, , , ,

I welcome the news of the 1,000 human genome project that was announced a couple days ago eagerly.  It is a really ambitious effort that will involve sequencing (parts of) the genomes of at least a thousand people from around the world to create the most detailed and useful picture to date of human genetic variation.

As sweep of Gene Expression points out, the project won’t be actually sequencing the genomes of 1,000 people. Rather, six individuals from two families, will get their entire genomes sequenced. 180 different people, from European, Chinese, Japanese, and Nigerian populations will get a more shallow sequence. And then the rest will be sequenced in all of the known protein-coding regions from 1000-2000 genes in over 1000 people. Here are the populations that will be sampled,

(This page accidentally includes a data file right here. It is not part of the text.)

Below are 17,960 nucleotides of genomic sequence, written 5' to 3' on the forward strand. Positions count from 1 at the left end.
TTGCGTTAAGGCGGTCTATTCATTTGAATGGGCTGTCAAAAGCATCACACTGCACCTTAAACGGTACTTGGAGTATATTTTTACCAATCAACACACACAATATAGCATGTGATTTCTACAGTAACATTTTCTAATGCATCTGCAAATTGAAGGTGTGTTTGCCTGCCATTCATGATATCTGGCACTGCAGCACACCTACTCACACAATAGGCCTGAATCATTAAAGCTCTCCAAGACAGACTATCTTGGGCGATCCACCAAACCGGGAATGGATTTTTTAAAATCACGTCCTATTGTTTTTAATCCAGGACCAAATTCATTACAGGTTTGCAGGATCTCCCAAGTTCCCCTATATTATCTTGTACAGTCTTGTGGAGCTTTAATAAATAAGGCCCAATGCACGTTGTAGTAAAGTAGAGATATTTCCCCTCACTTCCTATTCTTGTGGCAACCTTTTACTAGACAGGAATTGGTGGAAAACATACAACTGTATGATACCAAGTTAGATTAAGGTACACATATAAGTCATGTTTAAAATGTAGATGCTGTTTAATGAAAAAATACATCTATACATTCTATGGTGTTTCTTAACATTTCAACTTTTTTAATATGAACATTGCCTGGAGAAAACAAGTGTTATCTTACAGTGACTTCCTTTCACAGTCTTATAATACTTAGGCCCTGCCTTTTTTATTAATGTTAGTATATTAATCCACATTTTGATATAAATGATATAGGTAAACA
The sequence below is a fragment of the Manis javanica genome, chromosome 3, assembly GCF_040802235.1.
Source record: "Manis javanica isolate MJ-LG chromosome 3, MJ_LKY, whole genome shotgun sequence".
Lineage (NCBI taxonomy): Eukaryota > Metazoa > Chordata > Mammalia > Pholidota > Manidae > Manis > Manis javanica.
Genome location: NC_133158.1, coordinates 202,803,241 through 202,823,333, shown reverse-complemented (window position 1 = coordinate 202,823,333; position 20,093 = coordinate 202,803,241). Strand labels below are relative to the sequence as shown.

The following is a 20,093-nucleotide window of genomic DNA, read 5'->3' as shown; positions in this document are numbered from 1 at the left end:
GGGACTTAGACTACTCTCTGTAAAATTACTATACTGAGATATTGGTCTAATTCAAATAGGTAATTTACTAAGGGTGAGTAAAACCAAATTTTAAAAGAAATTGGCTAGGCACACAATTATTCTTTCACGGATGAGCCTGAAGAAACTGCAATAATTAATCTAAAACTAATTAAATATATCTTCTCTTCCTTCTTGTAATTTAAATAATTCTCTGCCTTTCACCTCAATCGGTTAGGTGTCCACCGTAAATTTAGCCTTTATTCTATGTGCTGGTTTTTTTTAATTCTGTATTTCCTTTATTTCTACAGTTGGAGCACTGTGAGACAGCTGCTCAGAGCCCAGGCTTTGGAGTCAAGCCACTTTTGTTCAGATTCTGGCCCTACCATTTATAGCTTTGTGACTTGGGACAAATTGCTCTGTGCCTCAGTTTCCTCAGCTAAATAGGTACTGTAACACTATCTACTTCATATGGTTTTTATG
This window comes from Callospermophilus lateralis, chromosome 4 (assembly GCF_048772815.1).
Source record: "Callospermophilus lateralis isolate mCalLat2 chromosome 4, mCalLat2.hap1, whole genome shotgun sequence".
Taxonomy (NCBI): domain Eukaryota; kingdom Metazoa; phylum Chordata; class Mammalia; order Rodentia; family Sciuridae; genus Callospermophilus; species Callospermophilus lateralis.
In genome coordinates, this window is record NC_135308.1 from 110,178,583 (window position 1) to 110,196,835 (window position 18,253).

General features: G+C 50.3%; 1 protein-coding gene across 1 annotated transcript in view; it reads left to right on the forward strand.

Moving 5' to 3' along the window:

“Yoruba in Ibadan, Nigeria; Japanese in Tokyo; Chinese in Beijing; Utah residents with ancestry from northern and western Europe; Luhya in Webuye, Kenya; Maasai in Kinyawa, Kenya; Toscani in Italy; Gujarati Indians in Houston; Chinese in metropolitan Denver; people of Mexican ancestry in Los Angeles; and people of African ancestry in the southwestern United States. “

Much of the press is misinforming people, saying the actually genomes of 1,000 people will be sequenced. That’s a monumental and costly effort, even with the advances we have in sequencing technology. But the data will be invaluable because it will provide a lot of resolution in genetic variation from over 1,000 people. I can’t wait to see what they figure out in three years time. In the mean time, I guess book marking the project’s page, 1000genomes.org, and checking in once in a while to see the progress wouldn’t be a bad idea!